ISO’s work makes a positive difference to the world we live in. ISO standards add value to all types of business operations. They contribute to making the development, manufacturing and supply of products and services more efficient, safer and cleaner. They make trade between countries easier and fairer. ISO standards also serve to safeguard consumers and users of products and services in general - as well as making their lives simpler.
Not "what", but "who"! Our standards are often highly technical - and they need to be - but they're developed for people by people. So who we are is a network of the national standards institutes of some 130 countries, with a central office in Geneva, Switzerland, that coordinates the system and publishes the finished standards.
All strategic decisions are referred to the ISO members, who meet for an annual General Assembly. The proposals puts to the members are developed by the ISO Council, drawn from the membership as a whole, which resembles the board of directors of a business organization. Council meets three times a year and its membership is rotated to ensure that it is representative of ISO's membership. Operations are managed by a secretary-general, which is a permanent appointment. The secretary-general reports to a President, who is a prominent figure in standardization or in business, elected for two years.
When the large majority of products or services in a particular business or industry sector conform to International Standards, a state of industry-wide standardization can be said to exist. This is achieved through consensus agreements between national delegations representing all the economic stakeholders concerned - suppliers, users and, often, governments. They agree on specifications and criteria to be applied consistently in the classification of materials, the manufacture of products and the provision of services. In this way, International Standards provide a reference framework, or a common technological language, between suppliers and their customers - which facilitates trade and the transfer of technology.
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For customers, the worldwide compatibility of technology which is achieved when products and services are based on International Standards brings them an increasingly wide choice of offers, and they also benefit from the effects of competition among suppliers.
ISO's national members pay subscriptions that meet the operational cost of ISO's Central Secretariat. The dues paid by each member are in proportion to the country's GNP and trade figures. Another source of revenue is the sale of standards, which covers 30% of the budget. However, the operations of the central office represent only about one fifth of the cost of the system's operation. The main costs are borne by the organizations, which manage the specific projects or loan experts to participate in the technical work. These organizations are, in effect, subsidizing the technical work by paying the travel costs of the experts and allowing them time to work on their ISO assignments.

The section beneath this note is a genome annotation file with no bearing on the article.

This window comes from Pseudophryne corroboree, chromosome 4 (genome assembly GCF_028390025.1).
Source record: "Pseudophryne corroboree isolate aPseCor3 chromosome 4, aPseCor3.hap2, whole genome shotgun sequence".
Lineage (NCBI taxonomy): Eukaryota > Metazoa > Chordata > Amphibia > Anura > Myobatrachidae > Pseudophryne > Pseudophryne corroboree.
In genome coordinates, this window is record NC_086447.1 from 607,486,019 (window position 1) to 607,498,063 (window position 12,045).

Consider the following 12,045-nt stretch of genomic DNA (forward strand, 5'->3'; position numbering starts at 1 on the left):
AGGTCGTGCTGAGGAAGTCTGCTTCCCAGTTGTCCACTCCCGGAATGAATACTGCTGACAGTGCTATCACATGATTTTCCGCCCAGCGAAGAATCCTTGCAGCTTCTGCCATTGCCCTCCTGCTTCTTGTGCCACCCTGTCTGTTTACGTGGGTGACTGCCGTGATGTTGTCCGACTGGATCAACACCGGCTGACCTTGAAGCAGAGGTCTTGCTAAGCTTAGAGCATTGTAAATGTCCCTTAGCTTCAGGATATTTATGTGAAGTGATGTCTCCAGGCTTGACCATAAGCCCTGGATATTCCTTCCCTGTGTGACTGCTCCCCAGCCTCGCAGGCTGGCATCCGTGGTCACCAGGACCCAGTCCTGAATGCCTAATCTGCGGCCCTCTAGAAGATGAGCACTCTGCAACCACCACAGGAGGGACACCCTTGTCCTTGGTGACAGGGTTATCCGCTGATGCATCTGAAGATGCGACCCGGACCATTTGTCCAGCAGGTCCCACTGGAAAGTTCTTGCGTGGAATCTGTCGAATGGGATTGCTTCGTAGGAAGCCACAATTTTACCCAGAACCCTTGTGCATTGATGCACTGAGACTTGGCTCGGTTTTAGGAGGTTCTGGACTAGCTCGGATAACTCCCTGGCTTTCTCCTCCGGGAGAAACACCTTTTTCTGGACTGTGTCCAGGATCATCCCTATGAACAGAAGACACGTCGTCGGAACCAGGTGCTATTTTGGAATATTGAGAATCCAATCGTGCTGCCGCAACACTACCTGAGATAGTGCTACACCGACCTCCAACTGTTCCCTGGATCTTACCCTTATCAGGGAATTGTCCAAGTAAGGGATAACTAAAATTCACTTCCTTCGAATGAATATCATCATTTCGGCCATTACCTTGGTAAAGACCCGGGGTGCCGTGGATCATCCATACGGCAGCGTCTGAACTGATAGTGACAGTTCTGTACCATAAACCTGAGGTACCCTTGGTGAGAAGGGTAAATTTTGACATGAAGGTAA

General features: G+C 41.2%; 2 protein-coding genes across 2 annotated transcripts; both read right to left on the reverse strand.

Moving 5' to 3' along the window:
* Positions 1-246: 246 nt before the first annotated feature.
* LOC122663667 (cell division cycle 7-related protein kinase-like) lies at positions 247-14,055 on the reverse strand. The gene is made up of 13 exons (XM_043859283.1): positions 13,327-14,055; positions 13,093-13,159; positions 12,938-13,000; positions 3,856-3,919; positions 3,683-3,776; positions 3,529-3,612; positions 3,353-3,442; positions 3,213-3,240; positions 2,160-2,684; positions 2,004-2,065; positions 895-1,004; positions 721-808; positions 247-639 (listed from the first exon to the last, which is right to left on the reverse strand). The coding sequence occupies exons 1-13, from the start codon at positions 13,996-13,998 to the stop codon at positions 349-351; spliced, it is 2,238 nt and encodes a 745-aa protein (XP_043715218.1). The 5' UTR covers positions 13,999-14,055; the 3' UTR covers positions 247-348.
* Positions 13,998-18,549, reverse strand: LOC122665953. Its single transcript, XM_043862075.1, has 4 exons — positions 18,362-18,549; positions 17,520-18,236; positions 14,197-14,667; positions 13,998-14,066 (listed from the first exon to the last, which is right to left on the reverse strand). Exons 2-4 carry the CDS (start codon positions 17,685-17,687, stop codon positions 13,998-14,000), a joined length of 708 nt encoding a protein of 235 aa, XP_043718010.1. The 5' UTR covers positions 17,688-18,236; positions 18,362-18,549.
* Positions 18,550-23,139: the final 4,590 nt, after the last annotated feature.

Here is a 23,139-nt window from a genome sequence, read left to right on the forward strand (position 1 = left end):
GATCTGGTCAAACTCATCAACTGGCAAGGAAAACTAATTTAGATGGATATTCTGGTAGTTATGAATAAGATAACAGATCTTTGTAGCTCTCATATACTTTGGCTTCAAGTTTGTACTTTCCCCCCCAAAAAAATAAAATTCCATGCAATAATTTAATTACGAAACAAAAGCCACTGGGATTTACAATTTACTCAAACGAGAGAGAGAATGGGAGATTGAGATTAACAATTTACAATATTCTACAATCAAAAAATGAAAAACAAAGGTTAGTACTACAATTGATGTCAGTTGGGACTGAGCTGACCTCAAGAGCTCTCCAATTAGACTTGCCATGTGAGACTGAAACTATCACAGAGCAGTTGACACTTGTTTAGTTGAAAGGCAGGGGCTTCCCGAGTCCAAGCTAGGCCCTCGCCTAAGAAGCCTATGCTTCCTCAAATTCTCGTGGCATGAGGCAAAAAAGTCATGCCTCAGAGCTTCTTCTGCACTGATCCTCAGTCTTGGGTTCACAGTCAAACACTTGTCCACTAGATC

Not as individuals or as enterprises - although both have a range of opportunities for taking part in ISO's work, or in contributing to the development of standards through the ISO member in their country. Membership of ISO is open to national standards institutes or similar organizations most representative of standardization in their country (one member in each country). Full members each have one vote, whatever the size or strength of the economy of the country concerned. This means that they can all make their voices heard in the development of standards, which are important to their country's industry. ISO also has two categories of membership for countries with fewer resources. Although such members do not have a vote, they can remain up to date on standardization developments.
ISO is a non-governmental organization (NGO). Therefore, unlike the United Nations, the national members of ISO are not delegations of the governments of those countries. As far as those national members are concerned, some are wholly private sector in origin, others are private sector organizations but have a special mandate from their governments on matters related to standardization, while still others are part of the governmental framework of their countries. In addition, government experts often participate in ISO's standards' development work. So, while ISO is an NGO, it receives input from the public sector as it does from the private sector.